Tuesday 25 October 2016

Ronnie Whelan: It's time for McCarthy to step up to the plate

The Republic of Ireland’s James McCarthy vies with Gibraltar’s Anthony Bardon during their Euro 2016 qualifier at the Algarve Stadium in Faro
The Republic of Ireland’s James McCarthy vies with Gibraltar’s Anthony Bardon during their Euro 2016 qualifier at the Algarve Stadium in Faro

If there was ever a game for James McCarthy to step out of the shadows and make a name for himself, this is the one. A command performance against Georgia would be perfect.

For far too long now, the man everyone turns to for a solution to Ireland's woes is Robbie Keane and despite ageing legs and transatlantic travel, he is still able to do it for us.

But even Robbie himself understands that he cannot do it forever. He is one short of Gerd Muller's 68-goal international goal-scoring record and continues to expand his reputation with every goal but he needs help. He needs other players to take some responsibility into their shoulders.

That, for me, has been the great disappointment of the last few years. When Ireland lost Richard Dunne and Damien Duff, they lost two pillars and nobody has moved in to take the strain.

Back in the day, Ireland always had a key man, someone the rest of the team and the nation looked to for a direction. Some of them were that good that we came to associate an era with them.

John Giles did it and Liam Brady too. Paul McGrath did it by being brilliant and Roy Keane ran the show with the force of his will and his great talent.

There have been others but I look at this group of players for men to lead the charge and I'm sorry but I just don't see them. If they are in the squad, they have yet to do it.

McCarthy is the obvious candidate. This could be his Ireland team and in years to come, people would reference this era with his name.

Can he do it? Is he the man to lift Ireland, the man who rises to that challenge? Can he take hold of the players around him and bend them to his will?

On the face of it, the answer is no. Up to now, McCarthy has never risen above a level of competence in international football which doesn't do justice to his skill set.

But I've seen him do it at club level. I watched him dominate Manchester United at Old Trafford and my heart lifted. It hasn't happened often enough but enough to know that it's there in his locker waiting to be developed. The worry is that his full potential might never be realised.

Roy Keane spoke about McCarthy shortly after he and Martin O'Neill began their work and observed that you cannot make someone change his personality on demand.

This is true, of course, but I'm not suggesting that McCarthy has to suddenly strap on the character traits he doesn't possess and to change who he is.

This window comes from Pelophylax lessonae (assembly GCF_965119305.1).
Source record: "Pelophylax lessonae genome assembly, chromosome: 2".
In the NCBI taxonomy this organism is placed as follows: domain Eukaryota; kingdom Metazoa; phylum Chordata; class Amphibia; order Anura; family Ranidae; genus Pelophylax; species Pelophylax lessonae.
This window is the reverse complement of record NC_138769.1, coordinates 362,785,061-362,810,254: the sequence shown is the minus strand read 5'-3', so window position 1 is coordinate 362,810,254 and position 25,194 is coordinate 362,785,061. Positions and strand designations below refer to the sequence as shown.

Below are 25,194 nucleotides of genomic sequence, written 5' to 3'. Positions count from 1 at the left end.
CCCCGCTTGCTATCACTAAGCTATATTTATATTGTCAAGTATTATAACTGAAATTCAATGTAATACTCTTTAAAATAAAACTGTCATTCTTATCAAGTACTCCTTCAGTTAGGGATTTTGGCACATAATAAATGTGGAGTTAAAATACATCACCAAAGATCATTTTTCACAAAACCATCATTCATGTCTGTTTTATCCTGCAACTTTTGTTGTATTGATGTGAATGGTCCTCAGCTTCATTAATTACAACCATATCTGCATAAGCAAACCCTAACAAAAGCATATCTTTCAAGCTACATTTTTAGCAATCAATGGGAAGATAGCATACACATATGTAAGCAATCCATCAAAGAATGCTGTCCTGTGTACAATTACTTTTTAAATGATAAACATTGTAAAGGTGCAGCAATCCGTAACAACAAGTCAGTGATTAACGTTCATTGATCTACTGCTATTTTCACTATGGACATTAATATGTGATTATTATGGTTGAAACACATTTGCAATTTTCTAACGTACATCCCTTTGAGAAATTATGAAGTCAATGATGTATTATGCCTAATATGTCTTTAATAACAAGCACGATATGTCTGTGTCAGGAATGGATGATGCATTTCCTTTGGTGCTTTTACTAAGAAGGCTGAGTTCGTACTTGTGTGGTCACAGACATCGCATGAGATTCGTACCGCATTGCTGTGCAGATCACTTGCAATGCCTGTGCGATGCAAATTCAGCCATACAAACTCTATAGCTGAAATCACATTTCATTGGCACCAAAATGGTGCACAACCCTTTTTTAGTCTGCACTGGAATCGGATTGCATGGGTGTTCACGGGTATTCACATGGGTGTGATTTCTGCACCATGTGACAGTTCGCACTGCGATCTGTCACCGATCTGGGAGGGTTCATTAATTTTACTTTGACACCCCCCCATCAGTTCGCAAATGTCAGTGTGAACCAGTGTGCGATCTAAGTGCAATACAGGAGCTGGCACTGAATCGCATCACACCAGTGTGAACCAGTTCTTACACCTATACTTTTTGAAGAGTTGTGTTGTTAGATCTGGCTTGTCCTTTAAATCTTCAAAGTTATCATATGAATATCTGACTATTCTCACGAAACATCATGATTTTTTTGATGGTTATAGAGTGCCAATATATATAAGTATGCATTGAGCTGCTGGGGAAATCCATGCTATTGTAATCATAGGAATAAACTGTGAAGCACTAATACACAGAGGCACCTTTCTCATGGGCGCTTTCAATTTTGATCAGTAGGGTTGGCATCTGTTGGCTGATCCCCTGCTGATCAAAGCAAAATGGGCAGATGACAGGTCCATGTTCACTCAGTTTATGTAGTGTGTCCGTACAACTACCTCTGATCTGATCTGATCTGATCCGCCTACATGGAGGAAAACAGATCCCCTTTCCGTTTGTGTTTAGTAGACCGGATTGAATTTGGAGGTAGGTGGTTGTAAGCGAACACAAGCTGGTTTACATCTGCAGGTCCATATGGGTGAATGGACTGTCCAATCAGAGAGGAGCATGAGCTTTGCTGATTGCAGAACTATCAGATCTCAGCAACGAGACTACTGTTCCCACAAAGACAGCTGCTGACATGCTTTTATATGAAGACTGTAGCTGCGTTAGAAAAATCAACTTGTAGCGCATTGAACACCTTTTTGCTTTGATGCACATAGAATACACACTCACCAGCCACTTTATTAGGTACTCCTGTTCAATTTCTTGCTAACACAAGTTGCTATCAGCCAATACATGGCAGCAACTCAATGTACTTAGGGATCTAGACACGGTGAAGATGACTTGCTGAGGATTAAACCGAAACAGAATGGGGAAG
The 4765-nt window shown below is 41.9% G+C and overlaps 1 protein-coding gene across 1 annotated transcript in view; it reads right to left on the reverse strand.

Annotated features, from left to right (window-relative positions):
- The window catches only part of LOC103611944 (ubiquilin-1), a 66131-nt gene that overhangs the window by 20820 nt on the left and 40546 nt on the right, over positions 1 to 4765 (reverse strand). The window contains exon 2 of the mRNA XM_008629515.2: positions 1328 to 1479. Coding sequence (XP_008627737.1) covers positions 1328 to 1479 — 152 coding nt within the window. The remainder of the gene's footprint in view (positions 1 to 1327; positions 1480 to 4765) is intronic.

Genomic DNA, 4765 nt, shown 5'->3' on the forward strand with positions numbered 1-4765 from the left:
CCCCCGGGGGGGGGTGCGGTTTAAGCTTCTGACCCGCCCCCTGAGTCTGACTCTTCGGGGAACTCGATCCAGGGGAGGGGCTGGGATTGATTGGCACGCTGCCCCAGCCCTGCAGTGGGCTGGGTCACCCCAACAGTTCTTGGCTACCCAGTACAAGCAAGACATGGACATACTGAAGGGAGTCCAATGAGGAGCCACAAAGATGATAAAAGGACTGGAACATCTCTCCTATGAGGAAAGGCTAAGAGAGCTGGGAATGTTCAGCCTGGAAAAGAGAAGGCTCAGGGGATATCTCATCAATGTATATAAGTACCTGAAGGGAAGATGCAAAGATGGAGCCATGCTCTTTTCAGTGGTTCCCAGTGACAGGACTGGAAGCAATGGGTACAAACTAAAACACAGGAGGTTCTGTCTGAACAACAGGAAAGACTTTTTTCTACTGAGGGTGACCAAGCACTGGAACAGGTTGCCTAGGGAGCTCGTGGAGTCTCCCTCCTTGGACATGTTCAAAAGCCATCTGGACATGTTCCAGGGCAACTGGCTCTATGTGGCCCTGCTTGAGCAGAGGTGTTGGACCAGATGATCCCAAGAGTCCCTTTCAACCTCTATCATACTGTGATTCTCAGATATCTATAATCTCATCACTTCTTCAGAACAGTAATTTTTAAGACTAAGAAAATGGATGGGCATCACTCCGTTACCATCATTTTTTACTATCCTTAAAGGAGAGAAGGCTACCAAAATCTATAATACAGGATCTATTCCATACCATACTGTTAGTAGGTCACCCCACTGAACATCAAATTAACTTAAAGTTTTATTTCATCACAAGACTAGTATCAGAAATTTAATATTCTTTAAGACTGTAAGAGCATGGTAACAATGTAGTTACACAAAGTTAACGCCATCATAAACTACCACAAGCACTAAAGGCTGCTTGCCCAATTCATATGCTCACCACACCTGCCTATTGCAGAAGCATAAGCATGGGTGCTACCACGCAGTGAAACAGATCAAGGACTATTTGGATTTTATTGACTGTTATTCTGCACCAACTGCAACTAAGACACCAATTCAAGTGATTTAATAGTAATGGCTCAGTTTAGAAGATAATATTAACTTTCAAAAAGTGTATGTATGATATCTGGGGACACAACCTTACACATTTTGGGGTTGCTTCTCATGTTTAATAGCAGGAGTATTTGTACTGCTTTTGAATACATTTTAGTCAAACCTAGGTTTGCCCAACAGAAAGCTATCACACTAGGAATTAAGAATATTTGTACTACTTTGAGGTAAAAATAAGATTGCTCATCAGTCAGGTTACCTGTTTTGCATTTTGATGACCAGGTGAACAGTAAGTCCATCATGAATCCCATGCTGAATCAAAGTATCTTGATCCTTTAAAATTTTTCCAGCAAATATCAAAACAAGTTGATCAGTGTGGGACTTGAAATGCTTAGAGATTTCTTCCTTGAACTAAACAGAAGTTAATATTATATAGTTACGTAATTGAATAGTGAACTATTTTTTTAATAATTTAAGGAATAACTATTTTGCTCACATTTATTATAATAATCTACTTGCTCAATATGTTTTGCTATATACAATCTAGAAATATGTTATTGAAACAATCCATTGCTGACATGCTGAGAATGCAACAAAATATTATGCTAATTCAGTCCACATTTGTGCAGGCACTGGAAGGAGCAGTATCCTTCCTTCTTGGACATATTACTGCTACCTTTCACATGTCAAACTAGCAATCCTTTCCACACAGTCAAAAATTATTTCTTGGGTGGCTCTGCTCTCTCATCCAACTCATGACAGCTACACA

In my time, I was a shouter but I always felt that it was better to do than talk and I was surrounded by players who thought the same way. It took us a long way.

By the time I was McCarthy's age, I had just about every medal there was to be won and it didn't happen by avoiding responsibility. You had to dive straight in or be left behind.

Good players lead by what they do on the pitch and McCarthy has never taken a game by the scruff of the neck and made it his own. He doesn't have to shout or point. He simply has to take the ball and direct play from the centre of midfield.

He needs to look forward and not back or sideways and most of all, he has to show the kind of belief in his own ability which I believe is the key element missing from his game.

I would have to include the game against Gibraltar in that assessment. Neither McCarthy nor Glenn Whelan were able to dominate the game in the way I would have liked to have seen and they were up against lads they should have snuffed out without trying too hard.

Once again, Ireland relied on Robbie Keane to subdue minnows and although he did it with a tap-in and a penalty, his impact on the game was massive.

Georgia's impact on Group D was equally significant when they opened up what seemed to everyone to be a dead group for Ireland by beating Scotland and what was a very gloomy picture before Friday has been transformed into a much brighter outlook.

But I'm still worried that Ireland have not found their stride under O'Neill yet and that no clear picture has emerged about his best team.

That's why I think this game is tailor-made for someone to step forward and make a mark. Really command the game and put Georgia away with a performance which makes everyone hope again.

I know Georgia have come to Dublin with confidence levels high but that shouldn't matter. On a level playing pitch, Ireland should beat them every time.

But let's do it well. Let McCarthy stand-up and take control of midfielder from the first whistle and make the crowd believe that he and this group of players are much more than the fitful, disjointed and only occasionally coherent team we have seen in this campaign to date.

Do that and add three more points and maybe Germany won't look so ominous in a month's time or even more important, the trip to Poland for the final game might not be win or bust.

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